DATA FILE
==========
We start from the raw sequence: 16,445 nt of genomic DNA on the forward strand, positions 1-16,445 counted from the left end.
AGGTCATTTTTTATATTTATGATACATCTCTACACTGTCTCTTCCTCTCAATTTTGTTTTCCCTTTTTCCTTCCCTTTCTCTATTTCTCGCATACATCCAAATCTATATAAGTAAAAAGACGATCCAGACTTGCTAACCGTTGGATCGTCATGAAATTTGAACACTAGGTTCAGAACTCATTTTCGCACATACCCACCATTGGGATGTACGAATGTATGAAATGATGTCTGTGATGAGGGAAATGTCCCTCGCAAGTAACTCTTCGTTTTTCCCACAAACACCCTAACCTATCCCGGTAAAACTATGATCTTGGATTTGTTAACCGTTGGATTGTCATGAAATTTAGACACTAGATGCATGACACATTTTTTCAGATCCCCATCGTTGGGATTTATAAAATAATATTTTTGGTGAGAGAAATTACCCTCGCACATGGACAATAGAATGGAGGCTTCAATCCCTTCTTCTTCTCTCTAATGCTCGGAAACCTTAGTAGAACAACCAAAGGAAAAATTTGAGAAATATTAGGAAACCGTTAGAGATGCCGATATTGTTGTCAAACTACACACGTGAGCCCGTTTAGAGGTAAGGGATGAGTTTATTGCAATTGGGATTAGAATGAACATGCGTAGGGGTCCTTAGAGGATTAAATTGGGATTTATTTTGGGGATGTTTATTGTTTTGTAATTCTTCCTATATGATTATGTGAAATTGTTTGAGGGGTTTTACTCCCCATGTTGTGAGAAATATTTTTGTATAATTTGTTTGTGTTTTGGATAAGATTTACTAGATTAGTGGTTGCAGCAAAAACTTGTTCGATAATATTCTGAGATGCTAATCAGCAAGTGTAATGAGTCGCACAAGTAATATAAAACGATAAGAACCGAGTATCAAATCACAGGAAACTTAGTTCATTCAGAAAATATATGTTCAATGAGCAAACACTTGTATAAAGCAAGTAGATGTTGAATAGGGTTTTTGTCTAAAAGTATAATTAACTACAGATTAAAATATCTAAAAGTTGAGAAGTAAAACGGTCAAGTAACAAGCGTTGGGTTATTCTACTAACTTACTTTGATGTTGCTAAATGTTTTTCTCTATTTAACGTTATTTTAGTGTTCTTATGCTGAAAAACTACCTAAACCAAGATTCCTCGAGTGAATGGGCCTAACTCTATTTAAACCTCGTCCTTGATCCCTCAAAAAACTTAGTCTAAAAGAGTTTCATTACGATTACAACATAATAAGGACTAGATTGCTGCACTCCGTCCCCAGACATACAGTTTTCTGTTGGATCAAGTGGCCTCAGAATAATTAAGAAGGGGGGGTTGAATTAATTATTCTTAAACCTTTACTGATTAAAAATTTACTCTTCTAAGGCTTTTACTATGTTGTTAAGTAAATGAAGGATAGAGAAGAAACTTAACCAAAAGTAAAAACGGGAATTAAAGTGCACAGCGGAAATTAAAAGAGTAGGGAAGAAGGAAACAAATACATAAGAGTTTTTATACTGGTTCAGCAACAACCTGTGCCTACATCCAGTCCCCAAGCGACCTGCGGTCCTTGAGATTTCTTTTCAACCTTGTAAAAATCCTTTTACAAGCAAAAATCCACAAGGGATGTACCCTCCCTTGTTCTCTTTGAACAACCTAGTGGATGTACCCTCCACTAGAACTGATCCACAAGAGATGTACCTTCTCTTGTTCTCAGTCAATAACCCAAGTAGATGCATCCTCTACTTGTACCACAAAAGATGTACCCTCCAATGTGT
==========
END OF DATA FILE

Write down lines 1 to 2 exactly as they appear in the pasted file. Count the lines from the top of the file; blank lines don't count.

We start from the raw sequence: 16,445 nt of genomic DNA on the forward strand, positions 1-16,445 counted from the left end.
AGGTCATTTTTTATATTTATGATACATCTCTACACTGTCTCTTCCTCTCAATTTTGTTTTCCCTTTTTCCTTCCCTTTCTCTATTTCTCGCATACATCCAAATCTATATAAGTAAAAAGACGATCCAGACTTGCTAACCGTTGGATCGTCATGAAATTTGAACACTAGGTTCAGAACTCATTTTCGCACATACCCACCATTGGGATGTACGAATGTATGAAATGATGTCTGTGATGAGGGAAATGTCCCTCGCAAGTAACTCTTCGTTTTTCCCACAAACACCCTAACCTATCCCGGTAAAACTATGATCTTGGATTTGTTAACCGTTGGATTGTCATGAAATTTAGACACTAGATGCATGACACATTTTTTCAGATCCCCATCGTTGGGATTTATAAAATAATATTTTTGGTGAGAGAAATTACCCTCGCACATGGACAATAGAATGGAGGCTTCAATCCCTTCTTCTTCTCTCTAATGCTCGGAAACCTTAGTAGAACAACCAAAGGAAAAATTTGAGAAATATTAGGAAACCGTTAGAGATGCCGATATTGTTGTCAAACTACACACGTGAGCCCGTTTAGAGGTAAGGGATGAGTTTATTGCAATTGGGATTAGAATGAACATGCGTAGGGGTCCTTAGAGGATTAAATTGGGATTTATTTTGGGGATGTTTATTGTTTTGTAATTCTTCCTATATGATTATGTGAAATTGTTTGAGGGGTTTTACTCCCCATGTTGTGAGAAATATTTTTGTATAATTTGTTTGTGTTTTGGATAAGATTTACTAGATTAGTGGTTGCAGCAAAAACTTGTTCGATAATATTCTGAGATGCTAATCAGCAAGTGTAATGAGTCGCACAAGTAATATAAAACGATAAGAACCGAGTATCAAATCACAGGAAACTTAGTTCATTCAGAAAATATATGTTCAATGAGCAAACACTTGTATAAAGCAAGTAGATGTTGAATAGGGTTTTTGTCTAAAAGTATAATTAACTACAGATTAAAATATCTAAAAGTTGAGAAGTAAAACGGTCAAGTAACAAGCGTTGGGTTATTCTACTAACTTACTTTGATGTTGCTAAATGTTTTTCTCTATTTAACGTTATTTTAGTGTTCTTATGCTGAAAAACTACCTAAACCAAGATTCCTCGAGTGAATGGGCCTAACTCTATTTAAACCTCGTCCTTGATCCCTCAAAAAACTTAGTCTAAAAGAGTTTCATTACGATTACAACATAATAAGGACTAGATTGCTGCACTCCGTCCCCAGACATACAGTTTTCTGTTGGATCAAGTGGCCTCAGAATAATTAAGAAGGGGGGGTTGAATTAATTATTCTTAAACCTTTACTGATTAAAAATTTACTCTTCTAAGGCTTTTACTATGTTGTTAAGTAAATGAAGGATAGAGAAGAAACTTAACCAAAAGTAAAAACGGGAATTAAAGTGCACAGCGGAAATTAAAAGAGTAGGGAAGAAGGAAACAAATACATAAGAGTTTTTATACTGGTTCAGCAACAACCTGTGCCTACATCCAGTCCCCAAGCGACCTGCGGTCCTTGAGATTTCTTTTCAACCTTGTAAAAATCCTTTTACAAGCAAAAATCCACAAGGGATGTACCCTCCCTTGTTCTCTTTGAACAACCTAGTGGATGTACCCTCCACTAGAACTGATCCACAAGAGATGTACCTTCTCTTGTTCTCAGTCAATAACCCAAGTAGATGCATCCTCTACTTGTACCACAAAAGATGTACCCTCCAATGTGT